KANSAS CITY, Mo. -- It's a marketing effort designed to attract
the sophisticated beer drinker. Yes, even though most recent mass
efforts to sell beer have centered on sex, dogs, mountains or frogs.
But thanks to the beer industry's lack of growth over the last
couple of years, Anheuser-Busch Companies Inc. has picked up the
mantra of microbrewers nationwide: "Fresh beer tastes better." A
few months ago the St. Louis brewer started putting its beer's birth
date on each container. This "freshness dating" strategy advises the
consumer to drink the beer within a certain number of days of the
"born on" date (110 days for Budweiser and Bud Light).
To convey the concept to the public, the St. Louis company
introduced a new advertising pitchman -- a Budweiser delivery guy
named Gus who strives to protect the consumer from skunky-tasting
Given the gangly new pitchman -- part Satch of Bowery Boys and
part bartender Woody Boyd of Cheers -- it would be easy to call
Anheuser-Busch's latest tactic a gimmick.
But industry observers see it as a gambit that could give the huge
beer maker even more leverage in its push to grab a 50-percent share
of the market by the turn of the century.
"Because of the stagnant market, other breweries are struggling,"
said Tony Vento, a beer industry analyst with Edward Jones in St.
Louis. "I think Anheuser-Busch is just trying to turn up the heat on
the competition as far as getting the message out that they have the
best quality beer and the freshest."
Contrary to some beer drinkers' taste buds, freshness is important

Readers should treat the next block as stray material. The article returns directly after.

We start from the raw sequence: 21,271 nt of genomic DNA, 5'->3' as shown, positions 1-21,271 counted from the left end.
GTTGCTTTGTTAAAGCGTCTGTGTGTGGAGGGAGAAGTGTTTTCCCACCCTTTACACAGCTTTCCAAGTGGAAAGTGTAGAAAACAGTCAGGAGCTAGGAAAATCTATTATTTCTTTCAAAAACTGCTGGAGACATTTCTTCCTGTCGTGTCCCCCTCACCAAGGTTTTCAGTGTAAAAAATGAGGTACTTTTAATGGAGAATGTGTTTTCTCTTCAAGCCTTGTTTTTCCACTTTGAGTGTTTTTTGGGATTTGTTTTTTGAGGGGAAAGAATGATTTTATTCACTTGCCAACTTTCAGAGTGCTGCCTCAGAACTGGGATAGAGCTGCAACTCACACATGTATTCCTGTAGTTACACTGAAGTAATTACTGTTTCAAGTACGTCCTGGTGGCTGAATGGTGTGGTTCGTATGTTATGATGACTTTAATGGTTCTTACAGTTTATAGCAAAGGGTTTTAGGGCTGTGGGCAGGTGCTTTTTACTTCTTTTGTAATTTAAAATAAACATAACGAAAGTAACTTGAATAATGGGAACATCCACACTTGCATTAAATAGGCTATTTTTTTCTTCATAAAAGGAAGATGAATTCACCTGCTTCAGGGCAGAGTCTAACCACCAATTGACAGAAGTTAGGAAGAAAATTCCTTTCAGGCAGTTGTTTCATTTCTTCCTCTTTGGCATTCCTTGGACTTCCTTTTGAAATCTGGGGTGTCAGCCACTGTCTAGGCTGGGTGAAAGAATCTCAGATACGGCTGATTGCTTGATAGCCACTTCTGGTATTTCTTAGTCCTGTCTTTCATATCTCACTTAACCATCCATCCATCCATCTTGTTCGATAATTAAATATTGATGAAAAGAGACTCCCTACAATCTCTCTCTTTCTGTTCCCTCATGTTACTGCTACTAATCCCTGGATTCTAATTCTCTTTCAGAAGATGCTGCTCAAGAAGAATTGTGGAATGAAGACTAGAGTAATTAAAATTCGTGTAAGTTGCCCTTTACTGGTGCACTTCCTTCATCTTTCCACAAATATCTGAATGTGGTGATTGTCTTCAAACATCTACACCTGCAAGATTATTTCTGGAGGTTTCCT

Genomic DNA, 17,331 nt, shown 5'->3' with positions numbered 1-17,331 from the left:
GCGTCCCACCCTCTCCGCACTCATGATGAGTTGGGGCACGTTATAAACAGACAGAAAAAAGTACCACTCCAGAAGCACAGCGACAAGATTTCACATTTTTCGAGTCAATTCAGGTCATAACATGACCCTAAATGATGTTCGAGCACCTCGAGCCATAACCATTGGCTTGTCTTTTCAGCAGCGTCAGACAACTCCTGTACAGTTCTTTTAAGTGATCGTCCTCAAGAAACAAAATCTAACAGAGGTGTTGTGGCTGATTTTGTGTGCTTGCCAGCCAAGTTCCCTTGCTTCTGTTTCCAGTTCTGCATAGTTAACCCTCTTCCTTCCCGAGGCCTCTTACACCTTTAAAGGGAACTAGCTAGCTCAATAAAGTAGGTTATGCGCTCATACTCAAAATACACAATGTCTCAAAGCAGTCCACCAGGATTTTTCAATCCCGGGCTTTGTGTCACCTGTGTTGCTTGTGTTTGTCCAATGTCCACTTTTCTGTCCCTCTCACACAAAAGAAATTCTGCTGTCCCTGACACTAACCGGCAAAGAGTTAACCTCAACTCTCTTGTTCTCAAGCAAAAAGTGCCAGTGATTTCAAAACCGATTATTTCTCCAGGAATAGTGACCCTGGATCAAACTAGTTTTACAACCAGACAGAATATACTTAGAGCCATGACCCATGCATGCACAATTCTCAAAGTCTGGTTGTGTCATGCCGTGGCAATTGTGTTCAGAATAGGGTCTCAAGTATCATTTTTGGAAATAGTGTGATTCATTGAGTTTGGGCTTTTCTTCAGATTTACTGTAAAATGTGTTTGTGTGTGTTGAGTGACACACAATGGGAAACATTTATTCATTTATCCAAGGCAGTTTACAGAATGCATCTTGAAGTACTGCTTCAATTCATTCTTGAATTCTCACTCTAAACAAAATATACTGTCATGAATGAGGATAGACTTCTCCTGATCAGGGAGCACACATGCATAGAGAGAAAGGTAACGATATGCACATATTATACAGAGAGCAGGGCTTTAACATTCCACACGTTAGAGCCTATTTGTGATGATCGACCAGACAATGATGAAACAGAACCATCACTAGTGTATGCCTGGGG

when it comes to a beer's taste. Although other factors such as
exposure to extreme temperatures or light can turn a beer stale, the
amount of time beer sits on a shelf waiting for a buyer concerns all
"It's always been a goal of the breweries to have fresh beer,"
said Ed Moody, also known as "Gomer," owner of several area liquor
stores. "The thing that really hurts beer is age."
Certainly Anheuser-Busch doesn't refer to the strategy as a
gimmick. A company spokesman said the beer maker started working on
the concept a couple of years ago to address a number of concerns,
including the seemingly endless line of new froths filling up space
in liquor stores.
Anheuser-Busch's fight with other breweries, particularly Samuel
Adams maker Boston Beer Co., over honesty in packaging also played a
role. Boston Beer and other breweries suggest on their labels that
their beer is made in small breweries. The fact is that the
companies contract with larger breweries to make the beer and are
misleading the public, Anheuser-Busch complains.
"I think the impetus was a very crowded marketplace, a stagnant
beer industry and a lot of pretenders saying that they were
that they weren't," said Bob Lachky, group vice president for the
company's Budweiser brands. "When that starts to happen, you've got
to defend your market share and raise a little awareness. …